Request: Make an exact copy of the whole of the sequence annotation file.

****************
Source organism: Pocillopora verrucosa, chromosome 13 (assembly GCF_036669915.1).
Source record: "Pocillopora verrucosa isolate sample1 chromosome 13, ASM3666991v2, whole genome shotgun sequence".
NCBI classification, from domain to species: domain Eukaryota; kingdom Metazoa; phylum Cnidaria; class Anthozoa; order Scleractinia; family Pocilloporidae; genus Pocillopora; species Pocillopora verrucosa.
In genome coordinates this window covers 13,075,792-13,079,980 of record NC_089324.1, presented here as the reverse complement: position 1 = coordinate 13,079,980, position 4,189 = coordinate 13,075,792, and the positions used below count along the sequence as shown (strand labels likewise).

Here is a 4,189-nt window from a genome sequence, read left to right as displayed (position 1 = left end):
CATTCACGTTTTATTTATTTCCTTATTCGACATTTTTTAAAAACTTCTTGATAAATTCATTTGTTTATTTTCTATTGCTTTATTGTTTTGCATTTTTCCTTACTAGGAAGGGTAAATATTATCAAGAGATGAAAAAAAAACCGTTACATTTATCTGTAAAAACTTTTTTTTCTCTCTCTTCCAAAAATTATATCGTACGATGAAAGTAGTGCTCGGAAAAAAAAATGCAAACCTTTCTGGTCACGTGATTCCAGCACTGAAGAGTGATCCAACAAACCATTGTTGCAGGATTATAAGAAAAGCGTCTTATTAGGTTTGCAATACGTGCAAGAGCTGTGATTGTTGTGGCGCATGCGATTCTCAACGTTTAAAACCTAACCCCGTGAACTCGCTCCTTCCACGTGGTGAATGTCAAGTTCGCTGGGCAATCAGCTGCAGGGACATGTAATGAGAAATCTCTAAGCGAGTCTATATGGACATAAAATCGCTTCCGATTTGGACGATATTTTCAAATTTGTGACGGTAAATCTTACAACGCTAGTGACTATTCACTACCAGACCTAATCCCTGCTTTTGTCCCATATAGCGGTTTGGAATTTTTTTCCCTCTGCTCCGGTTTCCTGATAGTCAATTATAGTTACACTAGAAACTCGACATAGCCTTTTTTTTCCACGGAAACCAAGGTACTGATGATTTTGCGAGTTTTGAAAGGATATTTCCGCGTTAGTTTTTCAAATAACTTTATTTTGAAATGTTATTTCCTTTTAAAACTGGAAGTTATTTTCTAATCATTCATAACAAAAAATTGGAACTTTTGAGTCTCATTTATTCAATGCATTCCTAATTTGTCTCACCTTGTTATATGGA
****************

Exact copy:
Source organism: Pocillopora verrucosa, chromosome 13 (assembly GCF_036669915.1).
Source record: "Pocillopora verrucosa isolate sample1 chromosome 13, ASM3666991v2, whole genome shotgun sequence".
NCBI classification, from domain to species: domain Eukaryota; kingdom Metazoa; phylum Cnidaria; class Anthozoa; order Scleractinia; family Pocilloporidae; genus Pocillopora; species Pocillopora verrucosa.
In genome coordinates this window covers 13,075,792-13,079,980 of record NC_089324.1, presented here as the reverse complement: position 1 = coordinate 13,079,980, position 4,189 = coordinate 13,075,792, and the positions used below count along the sequence as shown (strand labels likewise).

Here is a 4,189-nt window from a genome sequence, read left to right as displayed (position 1 = left end):
CATTCACGTTTTATTTATTTCCTTATTCGACATTTTTTAAAAACTTCTTGATAAATTCATTTGTTTATTTTCTATTGCTTTATTGTTTTGCATTTTTCCTTACTAGGAAGGGTAAATATTATCAAGAGATGAAAAAAAAACCGTTACATTTATCTGTAAAAACTTTTTTTTCTCTCTCTTCCAAAAATTATATCGTACGATGAAAGTAGTGCTCGGAAAAAAAAATGCAAACCTTTCTGGTCACGTGATTCCAGCACTGAAGAGTGATCCAACAAACCATTGTTGCAGGATTATAAGAAAAGCGTCTTATTAGGTTTGCAATACGTGCAAGAGCTGTGATTGTTGTGGCGCATGCGATTCTCAACGTTTAAAACCTAACCCCGTGAACTCGCTCCTTCCACGTGGTGAATGTCAAGTTCGCTGGGCAATCAGCTGCAGGGACATGTAATGAGAAATCTCTAAGCGAGTCTATATGGACATAAAATCGCTTCCGATTTGGACGATATTTTCAAATTTGTGACGGTAAATCTTACAACGCTAGTGACTATTCACTACCAGACCTAATCCCTGCTTTTGTCCCATATAGCGGTTTGGAATTTTTTTCCCTCTGCTCCGGTTTCCTGATAGTCAATTATAGTTACACTAGAAACTCGACATAGCCTTTTTTTTCCACGGAAACCAAGGTACTGATGATTTTGCGAGTTTTGAAAGGATATTTCCGCGTTAGTTTTTCAAATAACTTTATTTTGAAATGTTATTTCCTTTTAAAACTGGAAGTTATTTTCTAATCATTCATAACAAAAAATTGGAACTTTTGAGTCTCATTTATTCAATGCATTCCTAATTTGTCTCACCTTGTTATATGGA